First weekday lunch post in a while, and this one I'm sharing with gusto. I've eaten this salad on and off for two weeks. It's a keeper, definitely going into the regular rotation. -r
I must confess, I've underestimated the potato.
I guess I thought they were just starchy orbs to be boiled or steamed or mashed or fried, then stuffed silly with butter or cheese. For most of my life, they've been vehicles for fat, salt, or sauce. And hey, I'm definitely not complaining about french fries or fluffy, buttery mashed taters. But as vegetables, I've never given them much thought.
A couple experiences over the past couple weeks have opened my eyes. One was when I took my grandma to Palena for the first time. Grandma loves good food (this you may know) and at Palena, that's just what you get. (This you also may know.) Case in point: a salad of young potatoes - tiny, darling things - dressed simply with house mustard. And nothing else. Last year, you couldn't have paid me to eat something called potato salad - let alone get me to pay for it. But lo, there the potato salad went. Straight down the craw. These potatoes - they were baby fingerlings - were yellow, soft, and creamy as can be. Also, they tasted fresh. There's a word I never thought I'd use to describe a potato.
Then there was Saturday lunch at Beth and Jeremy's, who are sources of great cooking ideas very, very often. That Saturday, Jeremy served a smoked trout, which I had eyed and then passed over at Cannon's. Jeremy was smart enough to buy the thing, and even smarter to serve it flaked alongside another stunning potato salad. What was happening? Why was everyone making potato salad amazing? Did I secretly love potato salad all these years? Had I been foolishly depriving myself? Not exactly. Still no mayo-coated taters for me, thanks. But fresh baby fingerlings dressed with mustard and herbs, apparently, are delicious. I even had a second helping. And that trout: wow. It was good. It was smoky and salty, the perfect compliment to those clean, smooth potatoes.
Here's how you know I was hooked: I went to Cannon's first thing Tuesday and bought two of those trout (they're $6 a piece and freeze beautifully). I went to Jeremy's potato guy at Tree and Leaf at the Dupont market and stocked up on fingerlings. (I've now done this three times and tried every variety of fingerlings he sells; if you're curious, buy a mixed bag and try them all for yourself.) And in the past couple weeks, I've made the salad I'm posting today oh, five times. D thinks I'm a nutcase. Also a copycat. She's totally right: I can't get enough, and I'm a textbook copycat. And you know what? We're eating like royalty.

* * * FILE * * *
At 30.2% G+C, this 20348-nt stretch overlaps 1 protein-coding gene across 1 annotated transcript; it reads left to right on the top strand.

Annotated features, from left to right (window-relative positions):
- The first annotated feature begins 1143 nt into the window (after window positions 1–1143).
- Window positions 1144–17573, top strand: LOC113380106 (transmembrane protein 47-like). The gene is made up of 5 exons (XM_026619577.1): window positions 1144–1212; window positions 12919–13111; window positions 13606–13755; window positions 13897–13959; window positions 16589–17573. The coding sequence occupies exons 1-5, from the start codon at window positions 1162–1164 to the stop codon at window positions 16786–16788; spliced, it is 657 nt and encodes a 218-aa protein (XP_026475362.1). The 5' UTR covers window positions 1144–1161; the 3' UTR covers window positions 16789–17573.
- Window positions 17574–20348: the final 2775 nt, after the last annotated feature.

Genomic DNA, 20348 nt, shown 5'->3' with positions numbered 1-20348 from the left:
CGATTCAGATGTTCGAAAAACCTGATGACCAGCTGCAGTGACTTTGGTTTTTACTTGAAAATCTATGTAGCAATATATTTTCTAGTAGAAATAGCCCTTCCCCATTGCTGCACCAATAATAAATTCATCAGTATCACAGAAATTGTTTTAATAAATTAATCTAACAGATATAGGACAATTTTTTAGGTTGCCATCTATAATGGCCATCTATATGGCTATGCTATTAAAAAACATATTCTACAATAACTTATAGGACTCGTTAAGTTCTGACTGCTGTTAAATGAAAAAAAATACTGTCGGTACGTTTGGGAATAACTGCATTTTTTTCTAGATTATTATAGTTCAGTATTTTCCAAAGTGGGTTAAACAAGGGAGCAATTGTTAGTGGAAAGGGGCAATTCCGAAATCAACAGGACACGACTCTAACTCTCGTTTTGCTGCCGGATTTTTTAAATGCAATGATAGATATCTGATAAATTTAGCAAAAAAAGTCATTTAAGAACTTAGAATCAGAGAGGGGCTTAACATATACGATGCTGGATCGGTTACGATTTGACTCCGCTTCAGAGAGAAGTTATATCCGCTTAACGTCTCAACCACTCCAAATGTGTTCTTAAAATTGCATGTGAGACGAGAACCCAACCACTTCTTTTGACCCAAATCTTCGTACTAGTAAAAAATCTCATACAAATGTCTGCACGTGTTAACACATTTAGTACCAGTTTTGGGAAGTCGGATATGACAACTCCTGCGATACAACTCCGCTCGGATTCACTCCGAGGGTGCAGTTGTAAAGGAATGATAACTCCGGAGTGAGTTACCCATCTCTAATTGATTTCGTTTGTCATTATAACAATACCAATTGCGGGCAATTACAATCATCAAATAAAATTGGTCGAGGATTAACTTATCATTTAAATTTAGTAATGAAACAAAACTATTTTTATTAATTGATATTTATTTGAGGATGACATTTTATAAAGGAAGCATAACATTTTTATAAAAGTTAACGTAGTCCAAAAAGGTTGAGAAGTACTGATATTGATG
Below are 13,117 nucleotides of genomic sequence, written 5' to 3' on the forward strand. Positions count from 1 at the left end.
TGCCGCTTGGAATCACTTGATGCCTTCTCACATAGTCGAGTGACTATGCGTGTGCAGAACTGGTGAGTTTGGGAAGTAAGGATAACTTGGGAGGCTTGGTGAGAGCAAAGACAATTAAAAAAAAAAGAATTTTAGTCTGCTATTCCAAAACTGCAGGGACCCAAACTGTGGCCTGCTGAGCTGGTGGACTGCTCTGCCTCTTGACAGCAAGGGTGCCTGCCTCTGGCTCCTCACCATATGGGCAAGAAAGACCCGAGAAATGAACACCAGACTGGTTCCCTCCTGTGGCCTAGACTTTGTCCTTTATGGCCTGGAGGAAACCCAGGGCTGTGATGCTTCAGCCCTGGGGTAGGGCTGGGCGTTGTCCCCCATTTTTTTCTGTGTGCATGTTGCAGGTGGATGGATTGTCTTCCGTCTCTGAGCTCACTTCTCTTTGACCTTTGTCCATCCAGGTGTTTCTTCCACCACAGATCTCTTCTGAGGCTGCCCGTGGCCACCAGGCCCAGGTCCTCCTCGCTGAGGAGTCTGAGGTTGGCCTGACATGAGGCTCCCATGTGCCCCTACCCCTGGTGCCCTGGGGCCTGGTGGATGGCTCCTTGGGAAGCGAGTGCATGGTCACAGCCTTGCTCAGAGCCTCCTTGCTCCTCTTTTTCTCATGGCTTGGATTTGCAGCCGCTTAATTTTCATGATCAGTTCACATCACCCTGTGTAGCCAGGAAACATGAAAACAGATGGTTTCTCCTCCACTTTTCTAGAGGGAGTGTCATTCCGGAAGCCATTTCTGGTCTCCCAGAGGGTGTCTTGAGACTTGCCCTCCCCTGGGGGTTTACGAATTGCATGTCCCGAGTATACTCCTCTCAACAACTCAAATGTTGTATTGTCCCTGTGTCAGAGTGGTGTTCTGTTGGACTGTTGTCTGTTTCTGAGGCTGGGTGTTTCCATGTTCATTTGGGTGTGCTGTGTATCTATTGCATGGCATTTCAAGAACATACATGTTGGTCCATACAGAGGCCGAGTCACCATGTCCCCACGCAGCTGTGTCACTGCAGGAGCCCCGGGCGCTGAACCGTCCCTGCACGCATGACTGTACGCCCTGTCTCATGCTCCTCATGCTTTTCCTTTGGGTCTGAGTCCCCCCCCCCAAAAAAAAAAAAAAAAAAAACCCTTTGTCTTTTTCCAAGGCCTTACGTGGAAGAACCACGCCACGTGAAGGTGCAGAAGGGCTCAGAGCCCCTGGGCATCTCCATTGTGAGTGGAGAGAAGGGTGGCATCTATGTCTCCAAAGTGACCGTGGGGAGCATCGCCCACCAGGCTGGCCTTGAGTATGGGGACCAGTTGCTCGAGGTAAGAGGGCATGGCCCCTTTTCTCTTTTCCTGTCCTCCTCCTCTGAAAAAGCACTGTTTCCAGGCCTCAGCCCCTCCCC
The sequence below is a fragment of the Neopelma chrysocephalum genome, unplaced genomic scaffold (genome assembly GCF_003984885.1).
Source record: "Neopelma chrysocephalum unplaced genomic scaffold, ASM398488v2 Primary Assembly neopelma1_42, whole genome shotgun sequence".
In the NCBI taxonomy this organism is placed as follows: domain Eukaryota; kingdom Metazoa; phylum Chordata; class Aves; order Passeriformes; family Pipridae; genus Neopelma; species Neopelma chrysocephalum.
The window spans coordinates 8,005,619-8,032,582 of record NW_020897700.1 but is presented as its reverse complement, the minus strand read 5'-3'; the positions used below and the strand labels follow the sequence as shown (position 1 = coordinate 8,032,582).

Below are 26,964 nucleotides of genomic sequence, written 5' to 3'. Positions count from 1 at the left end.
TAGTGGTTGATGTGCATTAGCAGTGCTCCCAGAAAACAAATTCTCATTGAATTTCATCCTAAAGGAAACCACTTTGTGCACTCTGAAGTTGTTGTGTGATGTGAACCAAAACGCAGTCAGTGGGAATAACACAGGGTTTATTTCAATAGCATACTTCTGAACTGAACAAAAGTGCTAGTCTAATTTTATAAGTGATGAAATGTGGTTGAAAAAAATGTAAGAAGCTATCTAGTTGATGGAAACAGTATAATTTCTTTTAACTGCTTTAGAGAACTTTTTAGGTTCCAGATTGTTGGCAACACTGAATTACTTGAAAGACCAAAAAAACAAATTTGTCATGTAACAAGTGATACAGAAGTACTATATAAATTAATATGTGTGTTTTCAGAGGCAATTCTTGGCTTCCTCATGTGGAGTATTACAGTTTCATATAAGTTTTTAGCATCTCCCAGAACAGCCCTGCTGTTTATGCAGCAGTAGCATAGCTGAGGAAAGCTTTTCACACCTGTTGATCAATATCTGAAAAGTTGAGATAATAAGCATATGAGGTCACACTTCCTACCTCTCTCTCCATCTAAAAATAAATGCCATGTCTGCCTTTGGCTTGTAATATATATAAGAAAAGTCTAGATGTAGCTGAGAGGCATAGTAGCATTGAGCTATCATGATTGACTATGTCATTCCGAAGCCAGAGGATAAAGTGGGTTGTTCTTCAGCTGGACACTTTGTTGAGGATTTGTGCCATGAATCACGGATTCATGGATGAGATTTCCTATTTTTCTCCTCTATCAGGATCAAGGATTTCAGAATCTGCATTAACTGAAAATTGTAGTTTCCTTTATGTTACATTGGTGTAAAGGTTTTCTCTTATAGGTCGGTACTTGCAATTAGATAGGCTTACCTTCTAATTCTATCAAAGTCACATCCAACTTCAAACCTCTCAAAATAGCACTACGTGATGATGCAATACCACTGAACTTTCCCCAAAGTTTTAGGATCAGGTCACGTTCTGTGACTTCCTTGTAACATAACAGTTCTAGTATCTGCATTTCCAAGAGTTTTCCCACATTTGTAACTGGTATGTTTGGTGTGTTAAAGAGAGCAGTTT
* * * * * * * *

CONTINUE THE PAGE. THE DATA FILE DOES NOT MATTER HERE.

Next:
Green Bean-Potato Salad with Smoked Trout Serves 2 as a main or 4 as a side/app
I love the combination of creamy potatoes, bright, fresh green beans, and smoked trout. Beans and potatoes are both at the height of their season now; this salad tastes of pure summer.
1 lb. small fingerlings, as fresh as you can get them, scrubbed clean 1 lb. green beans, trimmed 1 8-oz. smoked trout 1 scallion, thinly sliced 1 tablespoon minced chives 2 tablespoons minced parsley 2 tablespoons favorite mustard 3 tablespoons freshly squeezed lemon juice 5 tablespoons olive oil salt and pepper
Prep the vegetables: Set a large pot of water over high heat and bring to a boil. Fill a large bowl with ice water.
When water is boiling, add fingerlings to the pot and cook for 7-10 minutes, until a fork or knife inserted into one of the potatoes meets little resistance. You don't want to overcook the potatoes, especially if they're young. Check often. When done, transfer potatoes to ice bath to cool, reserving the boiling water.
Transfer the green beans to the boiling water and cook for 2-3 minutes, until crisp-tender. Transfer to the ice bath to cool.
Prep the trout: remove skin, and transfer bite-sized pieces of the fish onto a plate, taking care to remove the spine and any stray bones as you work.
Make the vinaigrette: in a small bowl, mix mustard, lemon juice, and 1/2 teaspoon each of salt and pepper until combined. Add oil in a steady stream while whisking, until vinaigrette is fully emulsified. Taste and adjust salt/pepper as desired.
Transfer potatoes, green beans, and herbs to a bowl and toss with some of the dressing. Taste, and add more dressing as necessary. At this point, you can serve the salad in the bowl with the trout on the side, arrange the vegetables and trout on a serving platter, or plate individual composed salads for your guests. Be sure to serve some extra dressing on the side if the trout is served separately.